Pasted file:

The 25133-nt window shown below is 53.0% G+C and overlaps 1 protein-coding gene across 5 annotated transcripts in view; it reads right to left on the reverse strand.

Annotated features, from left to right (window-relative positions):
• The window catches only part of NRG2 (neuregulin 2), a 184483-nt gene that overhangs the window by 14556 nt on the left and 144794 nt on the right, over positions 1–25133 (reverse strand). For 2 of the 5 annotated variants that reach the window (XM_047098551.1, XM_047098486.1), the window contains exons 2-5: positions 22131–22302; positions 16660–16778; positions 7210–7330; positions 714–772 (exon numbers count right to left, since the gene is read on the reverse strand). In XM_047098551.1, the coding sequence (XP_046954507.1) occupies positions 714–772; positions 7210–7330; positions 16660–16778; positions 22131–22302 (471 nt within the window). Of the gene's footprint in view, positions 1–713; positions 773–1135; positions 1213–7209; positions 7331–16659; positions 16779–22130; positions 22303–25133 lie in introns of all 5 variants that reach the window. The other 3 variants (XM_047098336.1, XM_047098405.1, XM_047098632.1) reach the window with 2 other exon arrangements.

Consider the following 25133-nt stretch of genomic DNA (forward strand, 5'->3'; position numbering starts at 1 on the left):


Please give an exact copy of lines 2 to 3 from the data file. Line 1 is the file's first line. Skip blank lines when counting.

Annotated features, from left to right (window-relative positions):
• The window catches only part of NRG2 (neuregulin 2), a 184483-nt gene that overhangs the window by 14556 nt on the left and 144794 nt on the right, over positions 1–25133 (reverse strand). For 2 of the 5 annotated variants that reach the window (XM_047098551.1, XM_047098486.1), the window contains exons 2-5: positions 22131–22302; positions 16660–16778; positions 7210–7330; positions 714–772 (exon numbers count right to left, since the gene is read on the reverse strand). In XM_047098551.1, the coding sequence (XP_046954507.1) occupies positions 714–772; positions 7210–7330; positions 16660–16778; positions 22131–22302 (471 nt within the window). Of the gene's footprint in view, positions 1–713; positions 773–1135; positions 1213–7209; positions 7331–16659; positions 16779–22130; positions 22303–25133 lie in introns of all 5 variants that reach the window. The other 3 variants (XM_047098336.1, XM_047098405.1, XM_047098632.1) reach the window with 2 other exon arrangements.